Can these be stored for longer than two weeks in the refrigerator or freezer? Wonderful recipe btw! I tried one batch as is and another with some of my twists. Came out delicious!

Sarah James

Wednesday 31st of January 2024

Hi Kriti, pleased to hear you enjoyed my digestive biscuits. I wouldn't recommend keeping the digestives in the fridge but they do freeze well. Pop your biscuits into a freezer bag or container and they will keep for up to three months in the freezer. Thanks for the review, it's much appreciated, Sarah.

Tricia Rose

Friday 1st of December 2023

Best digestive I have yet tried! I'll try adding malted milk powder to the next batch for extra sweetness.

Amy

Saturday 25th of November 2023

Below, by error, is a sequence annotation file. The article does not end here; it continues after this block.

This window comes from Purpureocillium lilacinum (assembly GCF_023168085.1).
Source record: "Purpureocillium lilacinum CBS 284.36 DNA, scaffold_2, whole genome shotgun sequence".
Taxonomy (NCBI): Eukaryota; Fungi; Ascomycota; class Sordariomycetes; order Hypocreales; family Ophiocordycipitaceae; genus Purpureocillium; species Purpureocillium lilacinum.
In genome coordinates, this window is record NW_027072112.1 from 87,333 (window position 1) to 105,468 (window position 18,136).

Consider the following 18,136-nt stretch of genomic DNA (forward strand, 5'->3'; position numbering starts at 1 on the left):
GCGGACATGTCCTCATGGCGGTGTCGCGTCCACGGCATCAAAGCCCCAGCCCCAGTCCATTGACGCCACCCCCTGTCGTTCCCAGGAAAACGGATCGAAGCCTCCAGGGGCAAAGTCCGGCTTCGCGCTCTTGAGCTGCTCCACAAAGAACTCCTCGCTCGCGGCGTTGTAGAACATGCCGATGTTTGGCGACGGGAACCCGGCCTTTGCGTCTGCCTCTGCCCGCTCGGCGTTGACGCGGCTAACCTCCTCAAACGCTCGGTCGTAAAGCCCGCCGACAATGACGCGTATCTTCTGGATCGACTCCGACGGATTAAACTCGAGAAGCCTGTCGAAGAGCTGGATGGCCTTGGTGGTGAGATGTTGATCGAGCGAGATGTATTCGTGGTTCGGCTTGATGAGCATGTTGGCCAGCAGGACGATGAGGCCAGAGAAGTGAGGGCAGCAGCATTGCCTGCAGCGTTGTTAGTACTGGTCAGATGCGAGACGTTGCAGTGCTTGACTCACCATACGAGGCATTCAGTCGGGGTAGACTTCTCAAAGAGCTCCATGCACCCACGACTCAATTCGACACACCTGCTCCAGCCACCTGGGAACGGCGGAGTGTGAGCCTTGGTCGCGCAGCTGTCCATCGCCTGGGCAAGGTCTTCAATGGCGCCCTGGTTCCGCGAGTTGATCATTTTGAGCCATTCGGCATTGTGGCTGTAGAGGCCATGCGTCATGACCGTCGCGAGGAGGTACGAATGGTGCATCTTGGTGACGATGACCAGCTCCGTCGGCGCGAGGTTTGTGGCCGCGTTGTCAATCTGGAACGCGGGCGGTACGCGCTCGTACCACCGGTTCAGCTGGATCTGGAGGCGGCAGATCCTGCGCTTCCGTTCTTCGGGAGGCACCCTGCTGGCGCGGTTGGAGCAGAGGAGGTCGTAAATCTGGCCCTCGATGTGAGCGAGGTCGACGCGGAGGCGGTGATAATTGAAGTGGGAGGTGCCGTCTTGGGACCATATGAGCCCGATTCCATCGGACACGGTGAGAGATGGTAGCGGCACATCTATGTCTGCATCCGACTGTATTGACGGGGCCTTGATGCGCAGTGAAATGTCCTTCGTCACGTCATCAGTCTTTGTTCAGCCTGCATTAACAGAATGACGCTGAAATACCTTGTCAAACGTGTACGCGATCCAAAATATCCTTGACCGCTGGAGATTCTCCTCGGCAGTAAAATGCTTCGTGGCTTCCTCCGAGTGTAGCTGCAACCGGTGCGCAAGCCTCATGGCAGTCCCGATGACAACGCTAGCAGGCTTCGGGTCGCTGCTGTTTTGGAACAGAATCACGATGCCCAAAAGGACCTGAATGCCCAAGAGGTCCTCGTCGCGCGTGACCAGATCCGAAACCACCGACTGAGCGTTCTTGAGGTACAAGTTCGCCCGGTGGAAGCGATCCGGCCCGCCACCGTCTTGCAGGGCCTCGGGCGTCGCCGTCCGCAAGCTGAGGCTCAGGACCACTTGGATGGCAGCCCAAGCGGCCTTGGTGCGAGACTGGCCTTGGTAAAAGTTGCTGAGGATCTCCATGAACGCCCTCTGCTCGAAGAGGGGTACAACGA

Can you use avocado oil instead of butter? If so, what would be the substitution ratio?x

Sarah James

Monday 11th of December 2023

Hello Amy, sorry for the delay in replying but I've been away for a few weeks without access to Wifi and a very weak mobile signal. When I substitute butter with sunflower oil I use 120 ml of oil instead of 150g butter. I haven't used avocado oil in baking but maybe 120 ml would work as a starting point. Adding a touch more if required to bring the dough together. Hope this helps, Sarah.

Netta

Thursday 6th of July 2023

Turned out amazing! Tasty and crunchy. Happy to give them to my toddler as a snack